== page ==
Coffee. This rich, intense essence of life; the bold, earthy goodness that makes mornings more bearable. A whiff of the stuff can help my eyes open, get me out of bed a little faster.
But this wasn’t always the case.
I worked at Starbucks at the end of college and during the first couple of years of my marriage, and I loved it. I loved the smell of the place, the warm, enveloping dark, leathery feel of stores. But, and this is the weird part, I didn’t really drink coffee when I worked there.
Weird, right? I drank chais and teas and mistos (tea with steamed milk), and, every once and awhile, a frappucino. What was the strangest thing was that I could take a sip of coffee and tell you which beans they were–I had a great pallet for different coffee. But I never sat down and had a whole cup of coffee just to have a cup of coffee.
So, coffee and I were friends. Friends with benefits. I got the taste factor, but I didn’t get the sitting and sinking into a cup of coffee thing. For years, we stayed in touch. Sometimes we would hook up with some Bailey’s (holidays), or at a friend’s house (as not to be rude). But it was a friendly nod from across the room. I understood the taste, and the caffeine stuff is obvious. But I was afraid of the intense love that was hiding behind the cute coffee mug.
Through early days of motherhood, through jobs that forced me out of bed in the morning, I stayed away from what I knew would be a darkly obsessive relationship with coffee. I spied it through the Starbucks drive-through, I even tasted its sweet loving embrace. But I wouldn’t let it have a real hold on my heart.
And then, Keurig. We bought one, and I decided it was time to have a cup here and there. I let it in. I fell in love. Slowly at first, and then all at once.
Pretty quickly one K-Cup at a time wasn’t enough. I was up to two in my mug in the morning, and sometimes another a little later. I couldn’t get enough. And that’s where I am now.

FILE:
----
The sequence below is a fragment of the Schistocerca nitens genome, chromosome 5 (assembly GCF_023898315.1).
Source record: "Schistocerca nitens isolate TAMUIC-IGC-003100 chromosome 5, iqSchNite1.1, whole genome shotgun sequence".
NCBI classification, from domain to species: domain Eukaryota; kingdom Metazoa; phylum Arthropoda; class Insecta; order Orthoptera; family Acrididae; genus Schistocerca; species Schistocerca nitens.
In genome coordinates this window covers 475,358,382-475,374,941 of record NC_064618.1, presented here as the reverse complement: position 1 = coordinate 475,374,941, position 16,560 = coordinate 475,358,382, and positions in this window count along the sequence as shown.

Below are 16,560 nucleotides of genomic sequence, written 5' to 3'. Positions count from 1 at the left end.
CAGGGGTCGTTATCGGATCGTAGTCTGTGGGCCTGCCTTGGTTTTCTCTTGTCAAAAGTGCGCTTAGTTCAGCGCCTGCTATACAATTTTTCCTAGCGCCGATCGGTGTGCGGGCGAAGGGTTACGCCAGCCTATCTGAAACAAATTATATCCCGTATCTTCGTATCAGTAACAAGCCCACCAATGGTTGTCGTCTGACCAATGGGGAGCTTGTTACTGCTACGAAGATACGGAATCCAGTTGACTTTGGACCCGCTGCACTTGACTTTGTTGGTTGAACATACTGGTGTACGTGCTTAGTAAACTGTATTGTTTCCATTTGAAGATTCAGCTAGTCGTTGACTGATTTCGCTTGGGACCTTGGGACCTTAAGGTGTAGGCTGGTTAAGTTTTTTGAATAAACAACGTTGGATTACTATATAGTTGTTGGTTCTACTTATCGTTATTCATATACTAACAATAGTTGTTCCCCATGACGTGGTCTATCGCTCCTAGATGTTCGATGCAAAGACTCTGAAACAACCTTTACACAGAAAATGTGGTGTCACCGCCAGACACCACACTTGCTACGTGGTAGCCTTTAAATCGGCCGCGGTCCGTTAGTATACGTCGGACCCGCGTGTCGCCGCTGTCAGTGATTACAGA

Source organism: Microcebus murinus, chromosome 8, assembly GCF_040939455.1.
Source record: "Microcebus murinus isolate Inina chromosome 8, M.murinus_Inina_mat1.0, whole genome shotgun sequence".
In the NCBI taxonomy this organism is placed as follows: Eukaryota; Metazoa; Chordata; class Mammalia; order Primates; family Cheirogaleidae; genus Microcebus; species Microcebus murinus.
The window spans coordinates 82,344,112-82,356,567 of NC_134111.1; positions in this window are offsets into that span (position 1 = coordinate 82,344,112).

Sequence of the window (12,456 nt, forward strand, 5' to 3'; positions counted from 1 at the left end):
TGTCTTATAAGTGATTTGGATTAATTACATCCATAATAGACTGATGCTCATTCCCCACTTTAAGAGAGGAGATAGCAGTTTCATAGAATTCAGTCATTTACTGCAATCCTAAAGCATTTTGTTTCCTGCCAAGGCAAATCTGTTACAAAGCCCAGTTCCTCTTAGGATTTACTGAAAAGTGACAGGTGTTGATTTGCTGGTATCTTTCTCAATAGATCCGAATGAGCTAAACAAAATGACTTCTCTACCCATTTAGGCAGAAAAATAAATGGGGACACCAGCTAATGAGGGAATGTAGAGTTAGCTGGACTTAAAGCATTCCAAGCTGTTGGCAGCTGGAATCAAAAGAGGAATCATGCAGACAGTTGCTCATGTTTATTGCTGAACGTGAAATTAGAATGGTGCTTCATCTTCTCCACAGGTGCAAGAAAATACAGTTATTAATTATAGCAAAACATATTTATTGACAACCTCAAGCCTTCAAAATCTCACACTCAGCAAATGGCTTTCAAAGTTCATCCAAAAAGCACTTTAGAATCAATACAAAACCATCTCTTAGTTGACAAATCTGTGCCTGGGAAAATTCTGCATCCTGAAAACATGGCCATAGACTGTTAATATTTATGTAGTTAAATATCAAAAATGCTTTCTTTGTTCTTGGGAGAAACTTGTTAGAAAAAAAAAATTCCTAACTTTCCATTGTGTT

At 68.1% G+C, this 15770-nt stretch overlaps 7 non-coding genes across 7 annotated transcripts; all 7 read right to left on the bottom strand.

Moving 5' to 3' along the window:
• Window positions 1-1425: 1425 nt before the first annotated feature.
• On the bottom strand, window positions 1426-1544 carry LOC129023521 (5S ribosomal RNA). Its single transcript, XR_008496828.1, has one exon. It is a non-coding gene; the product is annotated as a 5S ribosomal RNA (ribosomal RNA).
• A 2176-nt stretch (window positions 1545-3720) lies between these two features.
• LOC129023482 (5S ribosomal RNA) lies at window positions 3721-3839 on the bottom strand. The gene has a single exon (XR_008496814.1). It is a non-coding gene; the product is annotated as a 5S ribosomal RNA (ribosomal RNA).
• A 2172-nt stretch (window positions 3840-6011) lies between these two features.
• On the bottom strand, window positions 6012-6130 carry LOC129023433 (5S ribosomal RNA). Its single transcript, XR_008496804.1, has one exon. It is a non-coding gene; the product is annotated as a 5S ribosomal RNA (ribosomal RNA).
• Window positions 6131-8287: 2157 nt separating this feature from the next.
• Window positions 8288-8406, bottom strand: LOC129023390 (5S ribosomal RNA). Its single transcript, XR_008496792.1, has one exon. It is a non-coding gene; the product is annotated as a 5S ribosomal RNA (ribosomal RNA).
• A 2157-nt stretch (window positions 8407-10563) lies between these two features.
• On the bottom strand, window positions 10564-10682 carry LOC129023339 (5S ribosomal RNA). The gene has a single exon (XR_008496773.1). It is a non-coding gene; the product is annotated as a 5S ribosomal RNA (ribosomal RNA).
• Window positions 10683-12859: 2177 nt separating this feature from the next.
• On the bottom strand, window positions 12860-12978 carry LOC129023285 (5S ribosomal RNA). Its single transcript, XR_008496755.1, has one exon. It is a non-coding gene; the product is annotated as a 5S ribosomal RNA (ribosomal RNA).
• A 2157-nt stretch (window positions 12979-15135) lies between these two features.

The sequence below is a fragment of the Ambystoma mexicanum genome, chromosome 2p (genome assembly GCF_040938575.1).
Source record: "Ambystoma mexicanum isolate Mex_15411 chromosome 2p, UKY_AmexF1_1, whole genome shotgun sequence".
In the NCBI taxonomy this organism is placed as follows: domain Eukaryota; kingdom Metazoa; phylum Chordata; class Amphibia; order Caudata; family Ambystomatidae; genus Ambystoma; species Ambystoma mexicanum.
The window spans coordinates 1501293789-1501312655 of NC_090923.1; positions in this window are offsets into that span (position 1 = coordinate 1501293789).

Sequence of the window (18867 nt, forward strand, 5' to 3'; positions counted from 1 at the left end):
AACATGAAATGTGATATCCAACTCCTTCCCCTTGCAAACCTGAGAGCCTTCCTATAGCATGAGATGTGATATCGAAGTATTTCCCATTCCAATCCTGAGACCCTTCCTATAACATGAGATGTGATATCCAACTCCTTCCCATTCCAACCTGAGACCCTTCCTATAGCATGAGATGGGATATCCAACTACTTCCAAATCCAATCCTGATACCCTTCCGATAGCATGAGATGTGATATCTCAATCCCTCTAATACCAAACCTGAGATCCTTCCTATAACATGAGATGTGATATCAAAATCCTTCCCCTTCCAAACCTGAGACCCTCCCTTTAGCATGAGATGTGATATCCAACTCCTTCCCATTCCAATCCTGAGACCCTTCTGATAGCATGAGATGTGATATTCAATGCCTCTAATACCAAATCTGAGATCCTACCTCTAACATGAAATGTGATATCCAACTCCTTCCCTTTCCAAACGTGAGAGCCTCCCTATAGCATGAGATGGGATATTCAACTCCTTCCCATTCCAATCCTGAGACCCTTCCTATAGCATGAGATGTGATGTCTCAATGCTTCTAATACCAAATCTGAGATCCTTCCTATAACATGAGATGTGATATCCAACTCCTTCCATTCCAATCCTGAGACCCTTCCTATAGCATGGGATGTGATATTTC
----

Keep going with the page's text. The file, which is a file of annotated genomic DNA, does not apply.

I’m fully immersed in this love story now. Every morning now, coffee has me at Hello. So much so, that I’m leaving my Keurig and jumping into the French press. We’ve had one for awhile, but we have no kettle to warm the water (and doing it in a saucepan has led to spills of hot water). Today, my electric kettle will be delivered.
Watch out world, no one can stop this endless love. It’s me and coffee forever.
I read Samantha Shannon’s The Bone Season last August and really liked it. It was hugely hyped by Bloomsbury, and Shannon was receiving adulation and accolades, the build-up being that she was the most talented young writer of late and her books were next great series for a generation raised on Harry Potter.
Now, I really enjoyed the book and the series has so much potential. And this young lady has a great imagination, creating an alternative history that is intricate and detailed. But I don’t think this book lived up to the hype. I think the series will, though.
I’m reviewing this book now because I was lucky enough to get to read a chunk of the next installment early. The next book, The Mime Order is due out on October 21st. After reading the first bit I cannot wait for the whole book.
In The Bone Season, we meet Paige Mahoney, the heroine of the series. Paige lives in London and is an unnatural, a person with a psychic gift. In this alternative reality, unnaturals are illegal and must stay hidden or face prison in The Tower. London is controlled by Scion, a sort of police force who works to rid London of unnaturals.
Paige lives in the real world with her father, but really comes to life working for one of the underground mime-lords. Her mime-lord is Jaxson, and she is basically his second in command. He can feel her untapped potential. For a mime-lord, he seems to be on the kinder side.
The real action begins when Paige is captured by Scion and taken not to The Tower, as she feared, but to a hidden detention camp called Shoel I, located in what was once Oxford. Here Paige learns what happens to many unnaturals; they are kept as entertainment and trained for warfare by a seemingly brutal race from a different world, the Rephaim. Here, Paige is given to Warden, a Rephaim royal, to be trained. She must decide if he is worth trusting in order to get away from this horrible place and back to the London she knows.
The book is a little slow and full of Paige’s backstory. After reading The Bone Season, I was a little worried that Shannon wouldn’t live up to the hype. But, if the first part of The Mime Order is any indication, I think this wunderkind has created a world in which we can become fully immersed, one of those worlds that created the best kind of book hangovers.